The image today, for Day 296 of the VM_365 project, is of three sherds of Roman Mortaria, giving a closer look at the types of pottery that were present in the collection of paper bags storing finds from a site archive from 1964.
Mortaria were a distinctive type of Roman kitchen ware made in fine light brown and buff fabrics. Mortaria were made by several Roman pottery manufacturers, many based in the region around the Roman town of Verulamium. The steep sided bowls had flat bases and a broad outcropping rim, incorporating a finely moulded pouring spout. The interior of the bowl was roughened with the addition of sharp grits in the clay fabric.
A well established typology and dating series has been developed for these vessels, often based on the makers stamps that were pressed into the rims. The size of the vessels and the moulding of the rim vary between manufactures and can be used to identify individual vessels. At the Dumpton site the sherds of Mortaria contained in the archive box, and shown in the image here, represent three separate vessels.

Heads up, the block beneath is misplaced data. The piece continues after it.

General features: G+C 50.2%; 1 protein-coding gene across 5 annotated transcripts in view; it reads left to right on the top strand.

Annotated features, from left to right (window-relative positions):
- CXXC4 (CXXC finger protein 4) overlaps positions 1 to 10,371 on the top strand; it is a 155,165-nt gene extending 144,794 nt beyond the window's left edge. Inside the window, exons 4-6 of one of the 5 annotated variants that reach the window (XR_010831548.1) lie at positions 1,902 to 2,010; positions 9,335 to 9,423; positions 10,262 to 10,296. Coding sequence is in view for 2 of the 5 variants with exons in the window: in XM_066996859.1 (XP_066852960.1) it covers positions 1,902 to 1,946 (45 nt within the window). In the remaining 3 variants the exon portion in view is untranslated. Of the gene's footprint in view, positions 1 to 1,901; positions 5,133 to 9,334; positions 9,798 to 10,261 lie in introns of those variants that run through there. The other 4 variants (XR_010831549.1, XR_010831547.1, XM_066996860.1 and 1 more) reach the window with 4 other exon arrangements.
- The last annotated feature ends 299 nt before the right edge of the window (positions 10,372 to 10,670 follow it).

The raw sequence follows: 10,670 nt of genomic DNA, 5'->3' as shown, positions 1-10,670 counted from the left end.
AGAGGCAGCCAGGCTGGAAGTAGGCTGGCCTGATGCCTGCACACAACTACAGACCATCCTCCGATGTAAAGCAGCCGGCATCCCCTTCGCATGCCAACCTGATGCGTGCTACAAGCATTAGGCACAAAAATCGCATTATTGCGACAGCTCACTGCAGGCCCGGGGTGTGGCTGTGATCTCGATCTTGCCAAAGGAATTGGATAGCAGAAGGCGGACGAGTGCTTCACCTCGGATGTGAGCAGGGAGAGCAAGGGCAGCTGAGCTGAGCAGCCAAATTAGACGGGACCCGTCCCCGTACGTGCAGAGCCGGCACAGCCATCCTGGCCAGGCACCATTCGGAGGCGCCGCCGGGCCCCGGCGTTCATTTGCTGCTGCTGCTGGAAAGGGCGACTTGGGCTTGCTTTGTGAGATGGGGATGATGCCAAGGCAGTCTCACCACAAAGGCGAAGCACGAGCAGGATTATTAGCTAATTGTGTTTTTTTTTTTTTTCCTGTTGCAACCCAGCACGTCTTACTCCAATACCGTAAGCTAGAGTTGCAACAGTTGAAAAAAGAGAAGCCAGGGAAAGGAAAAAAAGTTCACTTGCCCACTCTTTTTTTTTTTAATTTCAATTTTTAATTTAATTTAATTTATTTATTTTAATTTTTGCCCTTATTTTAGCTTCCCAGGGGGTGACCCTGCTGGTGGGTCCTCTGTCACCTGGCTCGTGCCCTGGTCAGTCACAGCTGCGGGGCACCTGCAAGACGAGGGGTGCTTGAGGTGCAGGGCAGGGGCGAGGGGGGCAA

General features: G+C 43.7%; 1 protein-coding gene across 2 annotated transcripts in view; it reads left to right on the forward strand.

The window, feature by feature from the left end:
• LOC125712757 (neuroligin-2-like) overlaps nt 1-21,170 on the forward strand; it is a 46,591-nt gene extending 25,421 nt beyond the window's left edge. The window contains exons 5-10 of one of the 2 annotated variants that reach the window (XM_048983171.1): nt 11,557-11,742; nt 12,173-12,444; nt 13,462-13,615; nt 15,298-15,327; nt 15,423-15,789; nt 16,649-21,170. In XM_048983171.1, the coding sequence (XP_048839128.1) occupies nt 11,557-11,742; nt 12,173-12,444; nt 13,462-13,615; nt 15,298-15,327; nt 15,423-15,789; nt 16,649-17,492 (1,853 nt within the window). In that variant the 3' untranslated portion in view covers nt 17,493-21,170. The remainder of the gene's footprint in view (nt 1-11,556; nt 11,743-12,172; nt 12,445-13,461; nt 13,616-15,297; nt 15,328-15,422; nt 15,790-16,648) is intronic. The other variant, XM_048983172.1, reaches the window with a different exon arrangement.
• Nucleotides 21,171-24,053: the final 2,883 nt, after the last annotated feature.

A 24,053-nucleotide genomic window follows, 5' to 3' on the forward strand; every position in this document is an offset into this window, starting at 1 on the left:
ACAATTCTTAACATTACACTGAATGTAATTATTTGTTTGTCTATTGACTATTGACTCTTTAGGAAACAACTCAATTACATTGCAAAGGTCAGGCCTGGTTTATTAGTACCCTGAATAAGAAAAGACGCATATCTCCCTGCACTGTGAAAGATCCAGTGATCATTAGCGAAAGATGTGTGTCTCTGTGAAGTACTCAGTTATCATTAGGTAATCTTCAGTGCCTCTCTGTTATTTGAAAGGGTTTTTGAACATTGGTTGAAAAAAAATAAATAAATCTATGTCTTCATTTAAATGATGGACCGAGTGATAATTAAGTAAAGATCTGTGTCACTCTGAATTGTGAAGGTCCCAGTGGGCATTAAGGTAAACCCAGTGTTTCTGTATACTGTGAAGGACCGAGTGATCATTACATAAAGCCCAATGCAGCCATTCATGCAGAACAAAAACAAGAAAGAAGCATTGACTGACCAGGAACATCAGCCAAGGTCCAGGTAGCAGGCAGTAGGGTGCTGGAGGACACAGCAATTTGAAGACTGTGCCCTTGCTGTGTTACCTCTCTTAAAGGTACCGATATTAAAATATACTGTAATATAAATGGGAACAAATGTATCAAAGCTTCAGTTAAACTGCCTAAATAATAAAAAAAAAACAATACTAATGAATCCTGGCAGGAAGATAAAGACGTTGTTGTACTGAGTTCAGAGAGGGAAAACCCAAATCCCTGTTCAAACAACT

The presence of Mortaria sherds in the pottery assemblage from the site helps to identify what type of site or settlement the material may have come from and tells us something about its status. Similar Mortaria have been found at both the Abbey Farm Villa at Minster and from a Roman building at Broadstairs, where a well preserved Mortairium was present among many vessels apparently representing the dumped contents of a kitchen.